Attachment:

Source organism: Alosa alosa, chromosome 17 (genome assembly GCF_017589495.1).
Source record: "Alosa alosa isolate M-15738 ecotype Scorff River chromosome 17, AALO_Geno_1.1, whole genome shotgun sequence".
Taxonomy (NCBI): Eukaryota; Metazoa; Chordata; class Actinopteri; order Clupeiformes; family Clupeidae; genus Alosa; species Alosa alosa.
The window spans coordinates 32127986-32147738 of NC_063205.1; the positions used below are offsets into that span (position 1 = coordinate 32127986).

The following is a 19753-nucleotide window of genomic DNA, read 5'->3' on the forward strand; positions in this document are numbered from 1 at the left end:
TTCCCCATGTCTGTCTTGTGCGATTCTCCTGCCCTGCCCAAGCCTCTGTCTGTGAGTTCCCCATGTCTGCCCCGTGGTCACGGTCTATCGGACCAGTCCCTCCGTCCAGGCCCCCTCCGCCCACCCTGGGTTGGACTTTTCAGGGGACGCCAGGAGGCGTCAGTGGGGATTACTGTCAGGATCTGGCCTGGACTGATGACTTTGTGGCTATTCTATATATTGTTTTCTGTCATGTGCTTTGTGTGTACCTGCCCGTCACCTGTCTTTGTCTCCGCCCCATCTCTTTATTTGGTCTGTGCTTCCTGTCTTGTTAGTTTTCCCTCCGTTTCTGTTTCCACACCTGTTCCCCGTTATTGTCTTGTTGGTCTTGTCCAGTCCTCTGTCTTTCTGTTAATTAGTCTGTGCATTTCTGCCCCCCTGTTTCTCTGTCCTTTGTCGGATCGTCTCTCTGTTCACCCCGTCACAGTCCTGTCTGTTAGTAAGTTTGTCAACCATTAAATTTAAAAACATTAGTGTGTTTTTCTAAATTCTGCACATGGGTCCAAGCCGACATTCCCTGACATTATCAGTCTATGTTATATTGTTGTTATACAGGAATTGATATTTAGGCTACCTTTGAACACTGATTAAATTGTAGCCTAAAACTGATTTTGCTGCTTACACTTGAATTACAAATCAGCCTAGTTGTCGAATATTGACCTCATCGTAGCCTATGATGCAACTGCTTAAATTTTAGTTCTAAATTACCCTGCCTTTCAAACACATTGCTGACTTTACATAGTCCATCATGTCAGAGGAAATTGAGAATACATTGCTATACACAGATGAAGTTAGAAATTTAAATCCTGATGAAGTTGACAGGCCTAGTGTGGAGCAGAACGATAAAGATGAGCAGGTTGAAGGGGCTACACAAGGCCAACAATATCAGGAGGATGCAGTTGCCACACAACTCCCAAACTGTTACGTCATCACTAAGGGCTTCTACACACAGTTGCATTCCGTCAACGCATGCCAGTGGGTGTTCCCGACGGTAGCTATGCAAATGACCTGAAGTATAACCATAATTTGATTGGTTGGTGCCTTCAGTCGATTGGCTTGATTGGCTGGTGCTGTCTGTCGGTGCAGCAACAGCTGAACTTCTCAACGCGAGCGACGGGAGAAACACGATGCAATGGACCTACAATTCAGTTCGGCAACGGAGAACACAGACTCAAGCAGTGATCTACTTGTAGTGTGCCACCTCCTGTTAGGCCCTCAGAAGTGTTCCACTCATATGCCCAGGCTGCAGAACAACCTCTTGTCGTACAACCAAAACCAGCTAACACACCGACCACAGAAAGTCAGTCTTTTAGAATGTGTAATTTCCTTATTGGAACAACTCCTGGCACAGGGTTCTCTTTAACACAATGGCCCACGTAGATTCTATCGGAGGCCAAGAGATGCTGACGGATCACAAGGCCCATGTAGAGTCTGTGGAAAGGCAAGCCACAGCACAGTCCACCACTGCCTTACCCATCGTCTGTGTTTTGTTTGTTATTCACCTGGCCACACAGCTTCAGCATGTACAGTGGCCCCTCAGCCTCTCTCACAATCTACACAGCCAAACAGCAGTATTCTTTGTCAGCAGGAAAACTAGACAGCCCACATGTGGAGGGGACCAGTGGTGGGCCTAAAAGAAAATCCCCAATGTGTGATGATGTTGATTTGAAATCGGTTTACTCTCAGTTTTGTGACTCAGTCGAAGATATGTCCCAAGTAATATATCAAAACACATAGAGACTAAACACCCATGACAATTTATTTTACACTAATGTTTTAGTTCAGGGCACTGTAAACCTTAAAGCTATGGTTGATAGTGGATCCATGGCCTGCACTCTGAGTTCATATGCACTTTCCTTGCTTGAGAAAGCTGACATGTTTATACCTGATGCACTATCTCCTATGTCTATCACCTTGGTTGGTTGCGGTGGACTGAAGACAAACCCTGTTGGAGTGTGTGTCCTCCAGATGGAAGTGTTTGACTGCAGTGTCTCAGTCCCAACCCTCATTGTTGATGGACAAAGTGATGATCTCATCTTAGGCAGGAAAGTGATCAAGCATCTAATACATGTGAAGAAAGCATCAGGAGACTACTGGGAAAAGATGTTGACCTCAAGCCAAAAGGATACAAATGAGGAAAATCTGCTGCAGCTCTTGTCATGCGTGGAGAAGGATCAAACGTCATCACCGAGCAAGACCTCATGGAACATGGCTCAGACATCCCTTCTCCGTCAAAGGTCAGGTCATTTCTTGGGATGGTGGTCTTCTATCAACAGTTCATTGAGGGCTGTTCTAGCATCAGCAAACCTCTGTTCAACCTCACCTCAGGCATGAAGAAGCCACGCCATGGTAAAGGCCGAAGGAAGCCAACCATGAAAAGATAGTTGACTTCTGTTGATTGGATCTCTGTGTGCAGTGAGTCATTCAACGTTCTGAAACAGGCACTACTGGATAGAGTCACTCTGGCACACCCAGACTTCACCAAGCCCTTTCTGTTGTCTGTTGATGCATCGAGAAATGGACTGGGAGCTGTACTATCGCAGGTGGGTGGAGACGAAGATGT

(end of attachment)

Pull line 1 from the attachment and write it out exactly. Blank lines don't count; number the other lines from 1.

Source organism: Alosa alosa, chromosome 17 (genome assembly GCF_017589495.1).